Friday, February 24, 2017

The told me that if Trump was elected, immigrant minorities would be denied their right to participate in democratic self-government....

... and they were right!

Republican locked out of California Assembly for speaking truth about Tom Hayden's complicity with totalitarianism.

//After trying to make a statement about the late Tom Hayden and his opposition to the Vietnam War, Sen. Janet Nguyen (R-Garden Grove) was removed from the floor of the state Senate on Thursday, a tense scene that ended in a slew of angry accusations from both Republicans and Democrats.

Nguyen, who was brought to the United States as a Vietnamese refugee when she was a child, said she wanted to offer "a different historical perspective" on what Hayden and his opposition to the war had meant to her and other refugees.

Hayden, the former state legislator who died last October, was remembered in a Senate ceremony Tuesday.

Nguyen's comments were interrupted by the Senate's majority leader, Sen. Bill Monning (D-Carmel), who said she was "out of order." Nguyen, however, refused to stop talking. The presiding officer for the day, Sen. Ricardo Lara (D-Bell Gardens), then instructed the Senate's sergeants-at-arms to remove the Republican lawmaker from the floor.//

In the One-Party State of California, there can be only one historical perspective.


The Senator's Statement is here:

"Dear Senators and the People:

I and the children of the former South Vietnam soldiers will never forget the support of former Senator Tom Hayden for the Communist government of Vietnam and the oppression by the Communist Government of Vietnam for the people of Vietnam.

After 40 years, the efforts by people like him have hurt the people of Vietnam and have worked to stop the Vietnamese refugees from coming to the United States, a free country. We will always continue to fight for freedom and human rights for the people of Vietnam.

Members, I recognize today in memory of the million of Vietnamese and the hundreds of thousands of Vietnamese refugees who died seeking freedom and democracy. I recognize that on Tuesday you had an opportunity to honor Senator Tom Hayden. With all due respect, I would like to offer another historical perspective.

On Tuesday, instead of participating, I chose to step out of the chamber out of respect to his family, his friends and to you. In contrast to your comments on Tuesday, I want to share what Senator Hayden meant to me and to the over 500,000 Vietnamese Americans who call California their home, as well as to the over 1 million Vietnamese Americans across the United States.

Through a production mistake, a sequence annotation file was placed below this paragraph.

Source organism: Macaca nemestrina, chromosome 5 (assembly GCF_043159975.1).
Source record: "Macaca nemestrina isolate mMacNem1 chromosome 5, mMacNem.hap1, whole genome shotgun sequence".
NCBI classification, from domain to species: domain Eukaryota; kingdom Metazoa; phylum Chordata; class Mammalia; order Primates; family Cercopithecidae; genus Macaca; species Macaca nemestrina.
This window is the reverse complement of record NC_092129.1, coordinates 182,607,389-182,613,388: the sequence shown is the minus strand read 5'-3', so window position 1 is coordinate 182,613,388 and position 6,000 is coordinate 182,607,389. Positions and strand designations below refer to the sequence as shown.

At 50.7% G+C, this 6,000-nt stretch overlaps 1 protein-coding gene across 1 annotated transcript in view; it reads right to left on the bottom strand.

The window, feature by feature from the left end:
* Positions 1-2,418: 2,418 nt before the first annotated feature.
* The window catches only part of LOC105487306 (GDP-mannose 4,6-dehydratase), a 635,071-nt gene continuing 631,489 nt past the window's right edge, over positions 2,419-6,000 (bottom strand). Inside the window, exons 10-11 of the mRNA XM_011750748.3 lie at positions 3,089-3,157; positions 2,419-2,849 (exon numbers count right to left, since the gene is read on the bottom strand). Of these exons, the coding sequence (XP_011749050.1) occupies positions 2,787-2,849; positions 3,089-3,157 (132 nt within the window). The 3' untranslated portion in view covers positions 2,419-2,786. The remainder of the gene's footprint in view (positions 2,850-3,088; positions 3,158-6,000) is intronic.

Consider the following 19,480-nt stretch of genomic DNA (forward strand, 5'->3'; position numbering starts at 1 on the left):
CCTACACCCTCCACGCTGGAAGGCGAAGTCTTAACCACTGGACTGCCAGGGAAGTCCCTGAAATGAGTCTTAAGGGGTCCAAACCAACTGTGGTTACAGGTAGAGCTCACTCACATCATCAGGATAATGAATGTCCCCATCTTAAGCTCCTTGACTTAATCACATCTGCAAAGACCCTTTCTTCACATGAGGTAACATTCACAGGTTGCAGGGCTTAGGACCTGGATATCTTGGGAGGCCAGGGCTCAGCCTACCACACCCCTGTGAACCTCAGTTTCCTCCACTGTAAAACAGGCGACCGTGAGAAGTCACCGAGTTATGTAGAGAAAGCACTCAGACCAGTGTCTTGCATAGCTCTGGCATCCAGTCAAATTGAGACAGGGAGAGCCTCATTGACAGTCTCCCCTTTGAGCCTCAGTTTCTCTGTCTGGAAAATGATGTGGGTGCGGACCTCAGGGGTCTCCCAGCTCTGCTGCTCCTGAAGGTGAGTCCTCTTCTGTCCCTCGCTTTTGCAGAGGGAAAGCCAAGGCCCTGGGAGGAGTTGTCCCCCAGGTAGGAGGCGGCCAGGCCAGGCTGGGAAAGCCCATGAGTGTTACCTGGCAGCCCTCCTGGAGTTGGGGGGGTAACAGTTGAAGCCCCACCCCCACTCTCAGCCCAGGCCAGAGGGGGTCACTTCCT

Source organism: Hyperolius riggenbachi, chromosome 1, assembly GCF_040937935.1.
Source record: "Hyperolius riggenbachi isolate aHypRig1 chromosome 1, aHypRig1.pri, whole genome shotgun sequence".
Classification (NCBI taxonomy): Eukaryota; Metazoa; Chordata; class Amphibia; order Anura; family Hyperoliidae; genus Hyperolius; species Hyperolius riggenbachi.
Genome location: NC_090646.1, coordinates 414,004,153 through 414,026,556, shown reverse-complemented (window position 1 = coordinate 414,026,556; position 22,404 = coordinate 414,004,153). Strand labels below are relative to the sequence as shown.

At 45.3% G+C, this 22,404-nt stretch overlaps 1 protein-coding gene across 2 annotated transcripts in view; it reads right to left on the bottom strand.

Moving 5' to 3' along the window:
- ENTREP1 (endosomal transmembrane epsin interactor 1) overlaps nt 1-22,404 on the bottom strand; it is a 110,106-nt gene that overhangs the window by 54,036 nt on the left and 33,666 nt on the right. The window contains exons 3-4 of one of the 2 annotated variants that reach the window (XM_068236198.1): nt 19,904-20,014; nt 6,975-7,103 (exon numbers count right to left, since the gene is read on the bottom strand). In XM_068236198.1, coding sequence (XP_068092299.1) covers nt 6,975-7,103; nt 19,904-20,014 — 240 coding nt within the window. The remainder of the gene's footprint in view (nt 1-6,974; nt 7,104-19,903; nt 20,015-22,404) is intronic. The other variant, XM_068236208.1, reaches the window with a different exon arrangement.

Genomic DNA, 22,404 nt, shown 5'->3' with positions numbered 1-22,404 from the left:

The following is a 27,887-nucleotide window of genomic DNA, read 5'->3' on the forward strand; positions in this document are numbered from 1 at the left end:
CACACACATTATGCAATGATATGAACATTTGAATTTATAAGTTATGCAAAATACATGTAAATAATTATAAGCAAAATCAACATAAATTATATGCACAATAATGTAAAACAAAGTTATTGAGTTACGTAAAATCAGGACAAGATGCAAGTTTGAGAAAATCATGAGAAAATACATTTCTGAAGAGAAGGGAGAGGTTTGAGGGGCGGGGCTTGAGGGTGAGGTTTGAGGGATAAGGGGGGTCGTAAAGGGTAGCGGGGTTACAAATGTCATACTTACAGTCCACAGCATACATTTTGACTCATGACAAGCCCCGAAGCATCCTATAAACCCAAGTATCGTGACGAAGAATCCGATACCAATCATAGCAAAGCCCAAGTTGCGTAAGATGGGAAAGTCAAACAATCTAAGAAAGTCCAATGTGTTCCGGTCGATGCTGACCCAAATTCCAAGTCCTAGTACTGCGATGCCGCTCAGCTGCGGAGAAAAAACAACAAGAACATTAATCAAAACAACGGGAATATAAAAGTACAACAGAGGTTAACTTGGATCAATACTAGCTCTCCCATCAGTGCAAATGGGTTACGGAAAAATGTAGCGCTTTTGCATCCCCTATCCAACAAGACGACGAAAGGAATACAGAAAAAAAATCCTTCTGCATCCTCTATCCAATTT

As you may be aware, Tom Hayden chose to work directly with the Communist North Vietnamese Government to oppose the efforts of United States forces in South Vietnam.

Mr. Hayden sided with a communist government that enslaved and/or killed millions of Vietnamese, including members of my own family. Mr. Hayden’s actions are viewed by many as harmful to democratic values and hateful towards those who sought the very freedoms on which this nation is founded.

Were it not for the efforts of the thousands of men and women who served bravely in the United States military and the South Vietnamese military, as well as the efforts of millions of Vietnamese citizens who resisted the communists, I would not be standing here on this Senate floor humbly representing the residents of the 34th District.

In addition to the sacrifices made during war, the efforts of President Ronald Reagan in the 1980’s allowed many Vietnamese like me to seek refuge in the United States.

In contrast to the great many people who fought to defend freedom and democracy, Mr. Hayden supported a Communist agenda and traveled to North Vietnam during the war.

He believed that those who protested the human-rights violations of the Communists were tools of the CIA. It is known that he believed that the war was a conflict between Imperialism, led by the United States and the “free” people of North Vietnam. Former Senator Hayden was profoundly wrong in his support of the Communist.

Members, to this day, the government of Vietnam continues to violate the basic human rights of its citizens. They systematically continue to oppress freedoms of expression, religion and assembly and incarcerate those who speak out for freedom and democracy.

Thank you for allowing me to make my comments. I proudly stand before you as a Vietnamese-American who appreciates the freedoms that so many around the world do not enjoy."

Totally politically incorrect.



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